If you have the extreme or irrational fear of cats, then you are not alone. In the United States alone, nearly 22.2% of individuals are known to fear animals of different kinds. The fear of cats is known by many several names. A common one is Ailurophobia , which has its origins in Greek ( ailouros (cats) and phobos (dread or fear)). Another name for this phobia is Gatophobia (which is etymologically Spanish Gato for cats). It is also called Galeophobia (again Greek for cats-galemacr).
Animal phobias are common and many individuals tend to fear more than one animal. For people with Ailurophobia, their fear or dread of cats can greatly impact their daily lives and activities.
Causes of Gatophobia or fears of cats phobia
There are a number of possible explanations for fear of cats:
- A common trigger for Ailurophobia is watching fearful reactions of other people to cats. A child might develop this fear by watching his parent or caregiver (or even cartoon characters in a TV show) behave fearfully towards cats.
- Women are known to acquire Gatophobia by watching TV shows or movies where typically women characters exhibit or display fear by jumping on the chair or running away to avoid cats. This notion is further enhanced by the fact that a male character is shown to protect her from the animal.
- Cats are predatory by nature. Often they have been associated with witchcraft, folklore, evil. Even domesticated cats might snarl, hiss or scratch. Having observed such cat behavior as a child (or even as an adult) directly or indirectly leads to this phobia.
- Killing or harming cats in many cultures, especially amongst ancient Egyptians where cats were revered and mummified or preserved, is considered a punishable Act. Such religious sentiments can also lead to fear of cats especially in minds of people already going through crisis or are, by nature, high strung or overly anxious.
Symptoms of Ailurophobia or the fear of cats
People with Ailurophobia display panic attacks upon confrontation with a cat. Avoidance of cats is another symptom of this phobia. In general, individuals might display following behavior:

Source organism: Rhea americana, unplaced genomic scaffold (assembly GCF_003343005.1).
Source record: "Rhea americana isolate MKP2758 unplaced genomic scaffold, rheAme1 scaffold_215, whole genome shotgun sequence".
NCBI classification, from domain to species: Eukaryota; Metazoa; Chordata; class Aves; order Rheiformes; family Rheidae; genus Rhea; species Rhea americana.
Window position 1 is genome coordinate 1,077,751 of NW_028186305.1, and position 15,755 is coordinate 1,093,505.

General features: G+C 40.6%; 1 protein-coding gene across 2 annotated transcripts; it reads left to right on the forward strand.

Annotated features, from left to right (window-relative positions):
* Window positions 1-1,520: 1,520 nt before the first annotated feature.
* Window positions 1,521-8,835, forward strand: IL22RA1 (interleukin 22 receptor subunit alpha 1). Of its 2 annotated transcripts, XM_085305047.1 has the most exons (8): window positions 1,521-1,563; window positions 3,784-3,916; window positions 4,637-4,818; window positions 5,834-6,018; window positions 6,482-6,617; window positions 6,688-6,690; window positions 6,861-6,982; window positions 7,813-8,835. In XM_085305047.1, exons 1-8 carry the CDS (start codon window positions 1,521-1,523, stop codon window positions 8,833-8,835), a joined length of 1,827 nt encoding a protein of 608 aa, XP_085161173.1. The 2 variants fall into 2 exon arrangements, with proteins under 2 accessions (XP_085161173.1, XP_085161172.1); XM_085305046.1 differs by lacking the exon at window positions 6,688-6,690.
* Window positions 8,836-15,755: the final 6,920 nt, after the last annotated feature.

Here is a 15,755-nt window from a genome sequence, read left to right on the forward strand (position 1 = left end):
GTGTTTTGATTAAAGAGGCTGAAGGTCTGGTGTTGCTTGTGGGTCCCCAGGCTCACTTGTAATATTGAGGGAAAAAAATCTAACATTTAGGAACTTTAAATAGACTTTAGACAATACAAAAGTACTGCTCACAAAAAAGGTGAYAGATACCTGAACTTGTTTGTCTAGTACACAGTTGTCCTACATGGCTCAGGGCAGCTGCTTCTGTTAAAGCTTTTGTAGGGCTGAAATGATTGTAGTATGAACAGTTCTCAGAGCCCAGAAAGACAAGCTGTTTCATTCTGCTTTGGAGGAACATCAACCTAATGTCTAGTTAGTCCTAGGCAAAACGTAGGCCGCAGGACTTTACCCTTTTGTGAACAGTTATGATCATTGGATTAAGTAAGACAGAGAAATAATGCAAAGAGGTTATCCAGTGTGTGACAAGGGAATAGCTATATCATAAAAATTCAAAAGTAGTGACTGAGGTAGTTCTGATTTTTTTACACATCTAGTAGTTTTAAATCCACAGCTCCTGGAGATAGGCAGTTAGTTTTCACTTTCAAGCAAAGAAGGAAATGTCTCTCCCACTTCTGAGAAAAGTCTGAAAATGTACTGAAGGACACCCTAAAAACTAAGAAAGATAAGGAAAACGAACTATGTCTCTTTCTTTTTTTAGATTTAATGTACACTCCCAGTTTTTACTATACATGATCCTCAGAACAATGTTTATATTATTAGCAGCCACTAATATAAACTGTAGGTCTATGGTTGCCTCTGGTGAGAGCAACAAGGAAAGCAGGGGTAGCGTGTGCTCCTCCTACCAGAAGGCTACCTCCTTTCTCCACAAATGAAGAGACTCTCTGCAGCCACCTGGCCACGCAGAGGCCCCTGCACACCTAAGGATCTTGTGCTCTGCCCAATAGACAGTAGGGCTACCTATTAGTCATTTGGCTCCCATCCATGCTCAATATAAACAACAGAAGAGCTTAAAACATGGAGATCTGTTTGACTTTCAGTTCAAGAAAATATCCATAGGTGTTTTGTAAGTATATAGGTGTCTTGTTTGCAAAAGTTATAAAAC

- “Fight or flight response” upon seeing a cat, typically running away or trying to defend oneself.
- At least four of following symptoms may be present: (i) pounding heart, (ii) trembling or shaking, (iii) chest pain, (iv) nausea, (v) dizziness or lightheadedness,(vi) numbness or tingling sensations, (vii) thoughts of death, (viii) feeling like choking.
- As far as avoidance in Gatophobia is concerned; the individual will try to do anything to avoid a cat even if it entails putting oneself at risk. Crossing the street quickly, jumping out of the cats’ ways are a few examples. One might avoid nature shows or TV channels where they might see a cat. They will also turn down invitations to friends’ homes where there is a pet cat.
- Other avoidance reactions in Ailurophobia may be subtle: carrying cat food snacks to throw at the cat or shutting one’s eyes during a movie scene or carrying a pepper spray or having a family member scope out the neighborhood to ensure there are no cats around.
Overcoming the fear of cats phobia
The great news for most animal phobias including the fear of cats is that these are easily treatable. Most mild cases of Ailurophobia can be overcome with a few therapy sessions.
- Prolonged exposure to cats gradually is important to overcome Gatophobia. This may be done in steps: (i) seeing the cat from far, (ii) looking at its pictures, (iii) saying its name and so on. These limited forms of exposure are highly instrumental in eroding the fear of cats.
- For gradual desensitization to be effective, it is important that the phobic stays in the situation and practices it many times. Doing so can be beneficial in reducing the use of strategies of avoidance of cats such as carrying safety cues, and other overprotective behaviors.
- It is important to enlist the help of friends or family members when undergoing exposure therapy. Trained therapist can also help achieve positive results.
- One must also re-learn to think differently about cats. There are many methods of doing so: one must identify anxious thoughts, beliefs and predictions and replace all these with more realistic ones. These strategies can be used along with exposure therapy to overcome the fear of cats.
If you suffer from Gatophobia or Ailurophobia; you are not alone. However, you must take steps to identify and understand the nature of your fear of cats so that you can prepare yourself to confront and overcome your phobia once and for all.